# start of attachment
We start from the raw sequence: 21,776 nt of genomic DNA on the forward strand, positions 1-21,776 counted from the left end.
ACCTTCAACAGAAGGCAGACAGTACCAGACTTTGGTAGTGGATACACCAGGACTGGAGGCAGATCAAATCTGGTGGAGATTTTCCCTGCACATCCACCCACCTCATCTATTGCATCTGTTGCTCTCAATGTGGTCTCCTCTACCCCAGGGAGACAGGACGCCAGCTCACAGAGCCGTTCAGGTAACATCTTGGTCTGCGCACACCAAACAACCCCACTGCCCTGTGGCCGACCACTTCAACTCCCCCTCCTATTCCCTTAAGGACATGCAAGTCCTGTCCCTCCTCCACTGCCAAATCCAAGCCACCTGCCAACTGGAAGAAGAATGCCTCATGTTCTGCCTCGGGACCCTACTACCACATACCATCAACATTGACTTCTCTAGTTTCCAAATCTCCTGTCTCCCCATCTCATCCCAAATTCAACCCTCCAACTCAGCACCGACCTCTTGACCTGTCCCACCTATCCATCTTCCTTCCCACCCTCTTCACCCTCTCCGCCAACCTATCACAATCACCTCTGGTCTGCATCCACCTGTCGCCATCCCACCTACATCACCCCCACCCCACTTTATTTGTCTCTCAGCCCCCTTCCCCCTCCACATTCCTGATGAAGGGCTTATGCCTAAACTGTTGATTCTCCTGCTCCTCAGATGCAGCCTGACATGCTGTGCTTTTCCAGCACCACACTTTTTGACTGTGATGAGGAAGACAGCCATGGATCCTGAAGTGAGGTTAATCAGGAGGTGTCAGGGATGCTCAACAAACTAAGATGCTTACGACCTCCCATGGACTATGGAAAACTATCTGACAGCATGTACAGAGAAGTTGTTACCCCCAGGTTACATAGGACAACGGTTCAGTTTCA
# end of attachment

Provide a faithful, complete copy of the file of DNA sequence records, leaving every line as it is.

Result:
We start from the raw sequence: 21,776 nt of genomic DNA on the forward strand, positions 1-21,776 counted from the left end.
ACCTTCAACAGAAGGCAGACAGTACCAGACTTTGGTAGTGGATACACCAGGACTGGAGGCAGATCAAATCTGGTGGAGATTTTCCCTGCACATCCACCCACCTCATCTATTGCATCTGTTGCTCTCAATGTGGTCTCCTCTACCCCAGGGAGACAGGACGCCAGCTCACAGAGCCGTTCAGGTAACATCTTGGTCTGCGCACACCAAACAACCCCACTGCCCTGTGGCCGACCACTTCAACTCCCCCTCCTATTCCCTTAAGGACATGCAAGTCCTGTCCCTCCTCCACTGCCAAATCCAAGCCACCTGCCAACTGGAAGAAGAATGCCTCATGTTCTGCCTCGGGACCCTACTACCACATACCATCAACATTGACTTCTCTAGTTTCCAAATCTCCTGTCTCCCCATCTCATCCCAAATTCAACCCTCCAACTCAGCACCGACCTCTTGACCTGTCCCACCTATCCATCTTCCTTCCCACCCTCTTCACCCTCTCCGCCAACCTATCACAATCACCTCTGGTCTGCATCCACCTGTCGCCATCCCACCTACATCACCCCCACCCCACTTTATTTGTCTCTCAGCCCCCTTCCCCCTCCACATTCCTGATGAAGGGCTTATGCCTAAACTGTTGATTCTCCTGCTCCTCAGATGCAGCCTGACATGCTGTGCTTTTCCAGCACCACACTTTTTGACTGTGATGAGGAAGACAGCCATGGATCCTGAAGTGAGGTTAATCAGGAGGTGTCAGGGATGCTCAACAAACTAAGATGCTTACGACCTCCCATGGACTATGGAAAACTATCTGACAGCATGTACAGAGAAGTTGTTACCCCCAGGTTACATAGGACAACGGTTCAGTTTCA